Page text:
With all due respect to John Grisham, I think he may be a bit stuck in the past, or how things "used to be" in publishing. Publishing is a business, just like any other. It has used the same delivery method...printed books...to move a product since Gutenberg invented the printing press. It has been a recent development that publishing companies have embraced a technology to help them move their products...namely ebook readers. Amazon says they now sell more ebooks than hardcover books.
About 25 years ago, the music industry was just starting to use a new format to sell its albums: compact discs. I listened to a CD in a music store and was blown away. I had to have one. I ordered one of the first CD players available, and ordered it directly from a company in Japan. It set me back $800. When it was delivered, I raced out and purchased ONE single CD to play on my new CD player. The reason I only purchased one was because CDs were $30 each back then, and this was in the mid-80s. That was a lot of money back then.
Now, you can buy a CD player for $10, and CDs are even cheaper. As the technology became more widespread and adopted by the consumer, prices for the products came down. This is what is happening in publishing right now. As e-book readers become more popular, and more consumers purchase them, the price is going to come down, and that means the end-product...the books...will be lowered in price also.
Does that mean authors and publishers are doomed, like John Grisham says? I believe the answer is "no" for several reasons:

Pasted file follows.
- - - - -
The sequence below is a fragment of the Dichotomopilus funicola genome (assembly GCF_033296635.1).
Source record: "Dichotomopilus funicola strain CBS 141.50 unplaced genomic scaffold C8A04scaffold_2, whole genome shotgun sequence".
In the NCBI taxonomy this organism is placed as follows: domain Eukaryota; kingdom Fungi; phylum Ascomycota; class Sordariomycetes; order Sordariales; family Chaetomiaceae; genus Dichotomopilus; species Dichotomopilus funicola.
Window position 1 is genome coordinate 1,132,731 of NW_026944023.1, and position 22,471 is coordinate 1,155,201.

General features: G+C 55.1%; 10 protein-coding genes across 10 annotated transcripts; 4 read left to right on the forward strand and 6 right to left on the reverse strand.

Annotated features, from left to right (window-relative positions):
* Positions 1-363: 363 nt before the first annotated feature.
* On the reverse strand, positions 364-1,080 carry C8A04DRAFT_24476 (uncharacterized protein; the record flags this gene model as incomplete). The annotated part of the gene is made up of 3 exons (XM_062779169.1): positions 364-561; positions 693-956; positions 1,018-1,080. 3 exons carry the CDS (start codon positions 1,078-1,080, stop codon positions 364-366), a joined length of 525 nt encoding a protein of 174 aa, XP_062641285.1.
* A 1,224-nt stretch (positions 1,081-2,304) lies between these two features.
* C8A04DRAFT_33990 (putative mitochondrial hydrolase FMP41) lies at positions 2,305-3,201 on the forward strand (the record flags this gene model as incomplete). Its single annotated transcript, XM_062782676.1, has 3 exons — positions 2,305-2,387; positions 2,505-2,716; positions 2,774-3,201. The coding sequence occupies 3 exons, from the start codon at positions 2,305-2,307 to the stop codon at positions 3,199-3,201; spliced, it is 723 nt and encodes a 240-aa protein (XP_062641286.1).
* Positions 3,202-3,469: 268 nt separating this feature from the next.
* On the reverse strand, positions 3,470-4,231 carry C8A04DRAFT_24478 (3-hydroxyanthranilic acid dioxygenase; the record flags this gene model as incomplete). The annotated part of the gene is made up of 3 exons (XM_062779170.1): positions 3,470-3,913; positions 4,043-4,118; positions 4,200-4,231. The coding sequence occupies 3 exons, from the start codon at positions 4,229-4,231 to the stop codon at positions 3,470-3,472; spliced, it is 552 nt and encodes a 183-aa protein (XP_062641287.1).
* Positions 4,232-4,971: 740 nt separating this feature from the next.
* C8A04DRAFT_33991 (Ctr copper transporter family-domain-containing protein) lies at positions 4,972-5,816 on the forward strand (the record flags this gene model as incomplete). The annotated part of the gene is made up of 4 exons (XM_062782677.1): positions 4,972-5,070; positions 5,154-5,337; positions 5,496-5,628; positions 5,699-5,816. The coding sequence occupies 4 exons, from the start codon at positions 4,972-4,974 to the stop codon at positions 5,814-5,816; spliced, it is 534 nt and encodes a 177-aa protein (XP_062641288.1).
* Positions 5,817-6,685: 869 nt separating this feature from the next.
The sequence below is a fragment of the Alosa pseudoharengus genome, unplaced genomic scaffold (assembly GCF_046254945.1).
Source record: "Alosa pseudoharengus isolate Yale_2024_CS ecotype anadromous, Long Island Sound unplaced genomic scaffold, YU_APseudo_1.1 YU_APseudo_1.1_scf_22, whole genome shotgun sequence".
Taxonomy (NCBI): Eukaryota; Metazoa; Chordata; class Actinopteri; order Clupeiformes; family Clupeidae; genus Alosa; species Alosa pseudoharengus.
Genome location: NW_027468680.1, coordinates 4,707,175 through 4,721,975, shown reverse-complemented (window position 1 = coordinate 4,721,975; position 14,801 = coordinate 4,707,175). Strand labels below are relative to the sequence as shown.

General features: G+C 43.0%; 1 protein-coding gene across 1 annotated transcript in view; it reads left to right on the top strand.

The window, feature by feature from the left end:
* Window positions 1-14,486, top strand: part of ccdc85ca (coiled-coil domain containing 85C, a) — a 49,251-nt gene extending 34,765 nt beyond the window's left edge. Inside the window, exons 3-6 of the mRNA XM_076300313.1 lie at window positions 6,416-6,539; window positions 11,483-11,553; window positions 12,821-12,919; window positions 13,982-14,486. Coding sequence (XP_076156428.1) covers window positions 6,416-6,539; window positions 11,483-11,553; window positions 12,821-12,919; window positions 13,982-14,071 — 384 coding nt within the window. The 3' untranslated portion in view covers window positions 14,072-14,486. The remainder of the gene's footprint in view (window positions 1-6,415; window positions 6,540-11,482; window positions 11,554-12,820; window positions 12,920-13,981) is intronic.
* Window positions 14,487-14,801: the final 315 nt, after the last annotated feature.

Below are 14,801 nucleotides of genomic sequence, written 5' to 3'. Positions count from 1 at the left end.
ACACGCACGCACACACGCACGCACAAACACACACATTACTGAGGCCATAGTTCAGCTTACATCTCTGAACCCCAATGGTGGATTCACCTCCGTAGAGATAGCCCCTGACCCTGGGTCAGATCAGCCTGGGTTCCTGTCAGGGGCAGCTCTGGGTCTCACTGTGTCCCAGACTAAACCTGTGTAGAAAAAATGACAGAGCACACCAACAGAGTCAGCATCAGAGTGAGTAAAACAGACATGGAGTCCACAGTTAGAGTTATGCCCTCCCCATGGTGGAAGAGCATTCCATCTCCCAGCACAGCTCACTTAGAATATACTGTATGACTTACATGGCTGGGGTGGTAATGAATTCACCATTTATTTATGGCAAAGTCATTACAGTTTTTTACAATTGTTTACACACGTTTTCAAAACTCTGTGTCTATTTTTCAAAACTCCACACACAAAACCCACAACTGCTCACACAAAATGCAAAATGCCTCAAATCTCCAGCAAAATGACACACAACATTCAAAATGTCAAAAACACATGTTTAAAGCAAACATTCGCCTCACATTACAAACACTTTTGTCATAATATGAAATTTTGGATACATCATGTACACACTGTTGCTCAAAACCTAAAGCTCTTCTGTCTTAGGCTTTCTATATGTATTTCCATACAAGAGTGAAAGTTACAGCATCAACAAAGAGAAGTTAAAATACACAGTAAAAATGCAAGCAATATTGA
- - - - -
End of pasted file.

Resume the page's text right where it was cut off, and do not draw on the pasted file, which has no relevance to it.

Look at the music industry. Recording artists aren't losing money. They still make as much money as they ever have, perhaps even more. They may not make all of their money from selling music, but what they lose to cheap downloads they make up for with tours and the sales of other products, like t-shirts. Record labels are finally embracing digital technology and making money from it.
Paper books won't disappear entirely. Did you know that about 30 percent of all Americans don't use the Internet, Facebook, download music, etc.? Some people just aren't into gadgets. Instead of buying MP3 players, they still listen to vinyl albums, and new vinyl albums are still being made, by the way. Some people will always prefer to read books on paper. Paper books may not be the main way people get their books ten years from now, but they'll still be there.
Books aren't going away, but bookstores might. Remember the corner "record store?" I used to go to the record store every pay day to buy the latest album releases. People don't get their music this way anymore. They either download it or buy it at a discount store like Walmart. Books will probably wind up being the same way down the road. You may not see as many bookstores around ten years from now, but you'll still be able to buy books.
Adapt, or die. As with everything in business, the authors and publisher who will be the most successful will be those who embrace the new technology and look for new ways to diversify their products and make money from them. Stephen King was one of the first authors to release a new book in ebook form to the masses, and he continues to be very successful. He recognized early on that this is the way books were going to be sold in the future. The authors and publishers who cling to the notion that their hardcover books should sell for $30 new at at the corner bookstore are in big trouble.
Also, Grisham is mistaken in his notion that "aspiring writers will find it harder to get published." More books are being published now than ever before. Some authors are going the traditional route...getting an agent, shopping their manuscript, taking a small advance and hoping their book sells for $30 at the corner bookstore. Others are self-publishing or cranking out ebooks and selling them online, cheap.
Printed books may not necessarily be endangered, but authors and publishers who don't adapt to change certainly will be.
You can watch the John Grisham interview here: